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The Daily Paradox

The Daily Paradox: Nice & Tough

Someone who worked for me nearly forty years ago responded to my article “We can’t be nice anymore” saying ‘How was it that you managed to be both nice and tough, John?’ Thank you for the generous compliment, Francis*. You have raised an important question. The thoughts behind my approach to handling people are these:

[1] Let them be as independent and self-sufficient as possible. Successful colleagues stand on their own feet, not their boss’s. Don’t give them lots of nit-picking trivial rules to obey. Insist on standards, not processes.

[2] Give them plenty of your time. They are the most valuable assets you have; treat them as such. For the first six months in a job I had my secretary lock me OUT of my office from 9.30 to 4.00 each Monday to Thursday. That way I spent time with people, not with admin.

[3] Reward generously and make the high bonus part of their rewards depend on them achieving the targets THEY have set. The higher the target the better the bonus – but only if they achieved it. This is a very tough rule as there are NO excuses for not reaching the target. Failure to achieve it means no bonus but lunch with me and a box of tissues for tears.

If you’d like to know more details of how this works please ask me.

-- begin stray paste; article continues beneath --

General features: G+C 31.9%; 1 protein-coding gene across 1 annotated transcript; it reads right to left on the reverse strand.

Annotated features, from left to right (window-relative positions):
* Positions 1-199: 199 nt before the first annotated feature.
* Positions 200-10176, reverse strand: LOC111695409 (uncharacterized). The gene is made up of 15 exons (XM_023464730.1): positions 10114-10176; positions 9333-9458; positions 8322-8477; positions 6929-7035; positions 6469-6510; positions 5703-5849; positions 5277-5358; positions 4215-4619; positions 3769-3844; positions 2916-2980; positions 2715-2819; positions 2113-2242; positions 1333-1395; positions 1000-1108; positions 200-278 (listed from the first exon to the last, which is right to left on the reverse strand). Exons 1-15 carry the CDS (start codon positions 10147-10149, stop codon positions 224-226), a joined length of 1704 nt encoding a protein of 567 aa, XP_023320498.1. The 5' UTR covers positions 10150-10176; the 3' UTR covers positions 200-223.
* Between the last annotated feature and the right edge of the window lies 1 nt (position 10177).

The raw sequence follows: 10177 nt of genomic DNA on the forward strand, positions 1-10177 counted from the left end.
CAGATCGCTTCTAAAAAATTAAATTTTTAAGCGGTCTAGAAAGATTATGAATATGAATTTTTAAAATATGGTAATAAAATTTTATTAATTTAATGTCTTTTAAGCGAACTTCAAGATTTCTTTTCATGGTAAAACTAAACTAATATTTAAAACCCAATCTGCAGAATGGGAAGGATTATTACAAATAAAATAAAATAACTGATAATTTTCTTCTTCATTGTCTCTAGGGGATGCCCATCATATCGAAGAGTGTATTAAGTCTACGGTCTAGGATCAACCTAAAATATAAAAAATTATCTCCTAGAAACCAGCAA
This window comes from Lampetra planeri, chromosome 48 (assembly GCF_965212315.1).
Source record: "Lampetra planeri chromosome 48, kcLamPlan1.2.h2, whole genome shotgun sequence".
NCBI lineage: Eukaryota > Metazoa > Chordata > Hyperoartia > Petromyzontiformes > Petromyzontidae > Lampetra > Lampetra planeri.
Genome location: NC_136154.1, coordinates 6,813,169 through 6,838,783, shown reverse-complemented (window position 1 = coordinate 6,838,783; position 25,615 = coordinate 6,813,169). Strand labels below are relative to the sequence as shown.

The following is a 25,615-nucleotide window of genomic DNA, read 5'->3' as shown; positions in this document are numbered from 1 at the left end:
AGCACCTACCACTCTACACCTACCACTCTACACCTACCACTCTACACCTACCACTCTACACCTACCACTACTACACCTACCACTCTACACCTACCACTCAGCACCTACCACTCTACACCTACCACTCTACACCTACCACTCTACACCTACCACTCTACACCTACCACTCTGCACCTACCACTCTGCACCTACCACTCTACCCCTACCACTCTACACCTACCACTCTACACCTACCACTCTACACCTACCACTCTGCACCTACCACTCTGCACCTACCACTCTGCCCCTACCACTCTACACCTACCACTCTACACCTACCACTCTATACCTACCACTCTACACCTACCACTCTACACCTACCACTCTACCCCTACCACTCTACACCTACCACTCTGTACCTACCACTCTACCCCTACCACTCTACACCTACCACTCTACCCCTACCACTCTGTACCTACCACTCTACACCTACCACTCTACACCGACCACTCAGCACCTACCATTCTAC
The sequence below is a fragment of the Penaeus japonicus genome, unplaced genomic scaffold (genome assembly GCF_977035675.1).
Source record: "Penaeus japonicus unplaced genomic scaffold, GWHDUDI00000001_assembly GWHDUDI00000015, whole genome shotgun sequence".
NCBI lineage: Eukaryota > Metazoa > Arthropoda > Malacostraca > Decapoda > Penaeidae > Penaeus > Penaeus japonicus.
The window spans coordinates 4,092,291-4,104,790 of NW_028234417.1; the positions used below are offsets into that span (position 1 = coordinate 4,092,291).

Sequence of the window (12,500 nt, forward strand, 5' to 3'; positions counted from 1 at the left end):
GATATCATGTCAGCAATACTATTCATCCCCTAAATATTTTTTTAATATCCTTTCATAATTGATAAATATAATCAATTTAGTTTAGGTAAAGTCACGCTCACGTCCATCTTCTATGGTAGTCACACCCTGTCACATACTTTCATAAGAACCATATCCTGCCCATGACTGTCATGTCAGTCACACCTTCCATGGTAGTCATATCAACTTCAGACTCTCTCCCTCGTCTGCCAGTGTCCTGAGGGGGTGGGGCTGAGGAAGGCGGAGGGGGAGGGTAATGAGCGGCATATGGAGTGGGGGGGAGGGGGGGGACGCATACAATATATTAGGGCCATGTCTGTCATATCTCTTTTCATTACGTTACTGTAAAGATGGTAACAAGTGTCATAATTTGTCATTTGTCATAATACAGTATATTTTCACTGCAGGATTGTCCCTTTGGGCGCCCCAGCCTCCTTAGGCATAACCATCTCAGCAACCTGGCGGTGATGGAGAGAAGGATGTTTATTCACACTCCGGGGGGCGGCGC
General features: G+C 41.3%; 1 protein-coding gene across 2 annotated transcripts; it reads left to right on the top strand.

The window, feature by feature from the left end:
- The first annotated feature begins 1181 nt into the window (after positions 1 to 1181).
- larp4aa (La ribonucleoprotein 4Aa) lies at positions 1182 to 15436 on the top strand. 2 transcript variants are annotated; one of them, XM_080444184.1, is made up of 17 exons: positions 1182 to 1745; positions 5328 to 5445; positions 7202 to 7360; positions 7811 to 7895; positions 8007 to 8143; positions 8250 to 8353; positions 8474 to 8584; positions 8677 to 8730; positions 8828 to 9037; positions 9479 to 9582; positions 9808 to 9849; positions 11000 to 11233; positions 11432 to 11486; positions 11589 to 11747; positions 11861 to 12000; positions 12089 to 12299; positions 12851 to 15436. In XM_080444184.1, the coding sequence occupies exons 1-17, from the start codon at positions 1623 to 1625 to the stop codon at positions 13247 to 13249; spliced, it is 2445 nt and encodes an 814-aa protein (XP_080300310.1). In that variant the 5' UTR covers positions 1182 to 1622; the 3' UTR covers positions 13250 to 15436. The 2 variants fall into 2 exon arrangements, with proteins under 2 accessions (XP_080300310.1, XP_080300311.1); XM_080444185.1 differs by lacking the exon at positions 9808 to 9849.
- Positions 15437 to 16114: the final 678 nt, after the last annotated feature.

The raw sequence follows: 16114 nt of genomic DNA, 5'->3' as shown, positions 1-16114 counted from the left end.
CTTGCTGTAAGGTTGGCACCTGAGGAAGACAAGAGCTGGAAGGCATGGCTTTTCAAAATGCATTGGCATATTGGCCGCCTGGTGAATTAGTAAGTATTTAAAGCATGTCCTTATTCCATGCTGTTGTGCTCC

[4] Award stock options that are cashable only after five years. It focuses your colleagues minds on future results.

[5] About once every two years fire a very senior person – with reason, of course. Your Teddy Bear management style takes on a new angle when you do.

[6] Publish all wages and terms of employment for every person in the business including yourself. If someone asks you why they aren’t paid the same as another employee, ask them back. It’s even more important that they know than that you do.

[7] Abandon most formal meetings. They waste time and are generally unproductive. Instead, drop in on your colleagues and ask what are the opportunities and problems. Call in others if needed. Sort out the answer then and there. You save 70% of your time – and theirs.

[8] Turn fellow workers’ mistakes into lessons, not hell. Say ‘thank you’ when something is well done.

[9] When a fellow employee has a personal crisis, be kind and generous. Not because you expect them to reciprocate but because you are a decent person. How you care for people who work with you significantly defines who you are. It is your character mirror.

[10] Make humour an important part of your management style. Laughter lightens the load and frees the minds from worry allowing them to be creative.

It’s not rocket science, just common sense.

And being human.

Good morning

John Bittleston

*The name has been changed in case she didn’t want to be identified.

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3 March 2024